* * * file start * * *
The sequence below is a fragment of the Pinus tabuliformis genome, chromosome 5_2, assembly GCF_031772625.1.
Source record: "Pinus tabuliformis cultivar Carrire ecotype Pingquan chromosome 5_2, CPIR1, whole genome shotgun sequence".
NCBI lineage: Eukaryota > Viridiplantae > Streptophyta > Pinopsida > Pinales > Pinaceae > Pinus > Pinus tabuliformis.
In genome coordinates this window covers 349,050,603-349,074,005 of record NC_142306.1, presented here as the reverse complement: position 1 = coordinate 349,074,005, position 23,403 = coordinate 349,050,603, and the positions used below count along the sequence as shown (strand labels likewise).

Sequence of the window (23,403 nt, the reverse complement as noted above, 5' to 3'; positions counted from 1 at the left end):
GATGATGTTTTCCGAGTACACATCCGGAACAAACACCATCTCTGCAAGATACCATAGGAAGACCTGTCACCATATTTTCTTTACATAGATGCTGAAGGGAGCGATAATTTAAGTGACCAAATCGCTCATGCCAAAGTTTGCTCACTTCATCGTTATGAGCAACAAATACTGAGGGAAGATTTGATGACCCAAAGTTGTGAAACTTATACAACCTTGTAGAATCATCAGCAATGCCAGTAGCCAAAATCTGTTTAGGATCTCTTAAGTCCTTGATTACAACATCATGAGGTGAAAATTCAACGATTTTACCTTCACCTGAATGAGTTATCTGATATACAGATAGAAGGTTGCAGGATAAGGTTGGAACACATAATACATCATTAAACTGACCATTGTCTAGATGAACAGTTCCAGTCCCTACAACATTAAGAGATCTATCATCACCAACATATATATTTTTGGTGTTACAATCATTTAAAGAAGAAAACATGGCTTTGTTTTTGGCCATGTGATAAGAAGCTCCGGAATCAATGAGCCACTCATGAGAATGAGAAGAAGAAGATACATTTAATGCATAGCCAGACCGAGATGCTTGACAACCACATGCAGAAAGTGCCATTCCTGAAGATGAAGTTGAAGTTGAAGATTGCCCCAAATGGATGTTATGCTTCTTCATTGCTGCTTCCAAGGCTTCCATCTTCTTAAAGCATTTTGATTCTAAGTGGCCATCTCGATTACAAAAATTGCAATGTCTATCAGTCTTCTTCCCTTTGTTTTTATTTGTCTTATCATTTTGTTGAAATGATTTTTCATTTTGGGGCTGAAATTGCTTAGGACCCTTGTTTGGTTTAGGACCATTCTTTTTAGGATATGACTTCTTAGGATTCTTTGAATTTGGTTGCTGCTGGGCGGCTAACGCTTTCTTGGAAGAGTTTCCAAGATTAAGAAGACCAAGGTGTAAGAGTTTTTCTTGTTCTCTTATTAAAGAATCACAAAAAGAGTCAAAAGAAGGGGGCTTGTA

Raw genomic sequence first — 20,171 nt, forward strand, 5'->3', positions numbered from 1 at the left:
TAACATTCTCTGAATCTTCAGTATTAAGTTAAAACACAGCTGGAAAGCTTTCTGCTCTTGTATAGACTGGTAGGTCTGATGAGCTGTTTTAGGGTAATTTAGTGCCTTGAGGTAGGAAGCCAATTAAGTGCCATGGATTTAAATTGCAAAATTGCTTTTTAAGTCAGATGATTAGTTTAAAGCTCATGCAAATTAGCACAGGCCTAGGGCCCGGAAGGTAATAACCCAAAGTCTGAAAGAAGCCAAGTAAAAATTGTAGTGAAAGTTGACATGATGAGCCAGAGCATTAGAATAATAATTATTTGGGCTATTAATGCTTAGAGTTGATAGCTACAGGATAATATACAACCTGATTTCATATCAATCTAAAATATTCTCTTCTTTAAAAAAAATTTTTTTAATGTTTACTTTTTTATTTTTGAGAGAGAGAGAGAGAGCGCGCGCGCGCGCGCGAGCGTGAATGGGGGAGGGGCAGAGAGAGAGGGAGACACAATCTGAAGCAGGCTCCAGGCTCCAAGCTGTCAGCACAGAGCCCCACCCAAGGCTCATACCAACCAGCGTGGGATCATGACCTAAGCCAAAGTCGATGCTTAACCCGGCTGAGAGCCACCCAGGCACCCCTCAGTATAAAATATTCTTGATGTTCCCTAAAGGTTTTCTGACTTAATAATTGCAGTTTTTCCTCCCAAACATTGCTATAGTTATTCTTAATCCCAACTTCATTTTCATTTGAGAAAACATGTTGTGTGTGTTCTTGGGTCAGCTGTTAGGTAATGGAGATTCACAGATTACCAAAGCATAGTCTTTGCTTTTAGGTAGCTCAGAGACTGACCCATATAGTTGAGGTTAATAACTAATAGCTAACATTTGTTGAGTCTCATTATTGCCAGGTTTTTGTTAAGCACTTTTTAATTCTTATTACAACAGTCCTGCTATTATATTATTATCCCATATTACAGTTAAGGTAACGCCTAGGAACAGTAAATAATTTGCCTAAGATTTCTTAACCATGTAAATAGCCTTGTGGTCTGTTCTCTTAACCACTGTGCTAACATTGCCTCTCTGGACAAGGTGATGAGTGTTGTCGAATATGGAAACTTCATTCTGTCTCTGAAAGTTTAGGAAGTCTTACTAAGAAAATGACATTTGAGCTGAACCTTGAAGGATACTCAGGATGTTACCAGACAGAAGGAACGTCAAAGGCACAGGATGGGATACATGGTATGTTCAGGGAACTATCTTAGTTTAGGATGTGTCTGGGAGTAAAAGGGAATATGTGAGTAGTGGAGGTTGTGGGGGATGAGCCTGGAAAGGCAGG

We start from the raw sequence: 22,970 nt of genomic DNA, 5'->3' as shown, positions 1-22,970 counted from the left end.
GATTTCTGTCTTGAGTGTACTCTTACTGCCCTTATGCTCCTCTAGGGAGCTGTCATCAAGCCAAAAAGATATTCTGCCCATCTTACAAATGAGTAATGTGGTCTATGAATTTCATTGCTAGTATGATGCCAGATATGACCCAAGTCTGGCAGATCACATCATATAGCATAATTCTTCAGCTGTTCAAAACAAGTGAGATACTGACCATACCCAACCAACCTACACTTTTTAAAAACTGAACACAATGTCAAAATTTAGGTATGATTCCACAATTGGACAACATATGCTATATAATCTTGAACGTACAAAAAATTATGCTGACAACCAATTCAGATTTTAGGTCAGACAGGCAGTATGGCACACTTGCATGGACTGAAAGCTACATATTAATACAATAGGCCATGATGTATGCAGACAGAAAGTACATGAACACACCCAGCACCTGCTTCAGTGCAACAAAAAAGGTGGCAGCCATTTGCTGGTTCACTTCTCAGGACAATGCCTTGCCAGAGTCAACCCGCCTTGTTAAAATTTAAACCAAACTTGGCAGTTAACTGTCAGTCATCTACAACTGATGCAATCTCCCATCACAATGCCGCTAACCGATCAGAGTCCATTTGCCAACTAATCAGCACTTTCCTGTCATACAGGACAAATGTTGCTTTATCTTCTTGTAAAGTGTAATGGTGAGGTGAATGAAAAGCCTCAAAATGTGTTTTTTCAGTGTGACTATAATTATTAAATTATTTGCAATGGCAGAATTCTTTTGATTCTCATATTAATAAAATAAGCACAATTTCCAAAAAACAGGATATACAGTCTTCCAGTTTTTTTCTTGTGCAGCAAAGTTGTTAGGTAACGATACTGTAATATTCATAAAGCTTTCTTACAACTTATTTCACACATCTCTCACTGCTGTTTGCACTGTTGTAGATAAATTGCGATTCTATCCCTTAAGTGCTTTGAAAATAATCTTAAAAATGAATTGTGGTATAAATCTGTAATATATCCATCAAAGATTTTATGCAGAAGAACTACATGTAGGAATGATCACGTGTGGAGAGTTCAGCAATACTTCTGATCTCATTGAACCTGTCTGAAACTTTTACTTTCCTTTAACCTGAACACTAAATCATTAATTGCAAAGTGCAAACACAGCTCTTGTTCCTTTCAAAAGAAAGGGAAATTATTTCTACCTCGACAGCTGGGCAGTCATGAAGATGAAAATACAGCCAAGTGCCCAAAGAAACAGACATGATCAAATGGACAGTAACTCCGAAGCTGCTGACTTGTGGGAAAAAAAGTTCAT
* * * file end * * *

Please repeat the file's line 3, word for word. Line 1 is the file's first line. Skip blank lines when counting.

NCBI lineage: Eukaryota > Viridiplantae > Streptophyta > Pinopsida > Pinales > Pinaceae > Pinus > Pinus tabuliformis.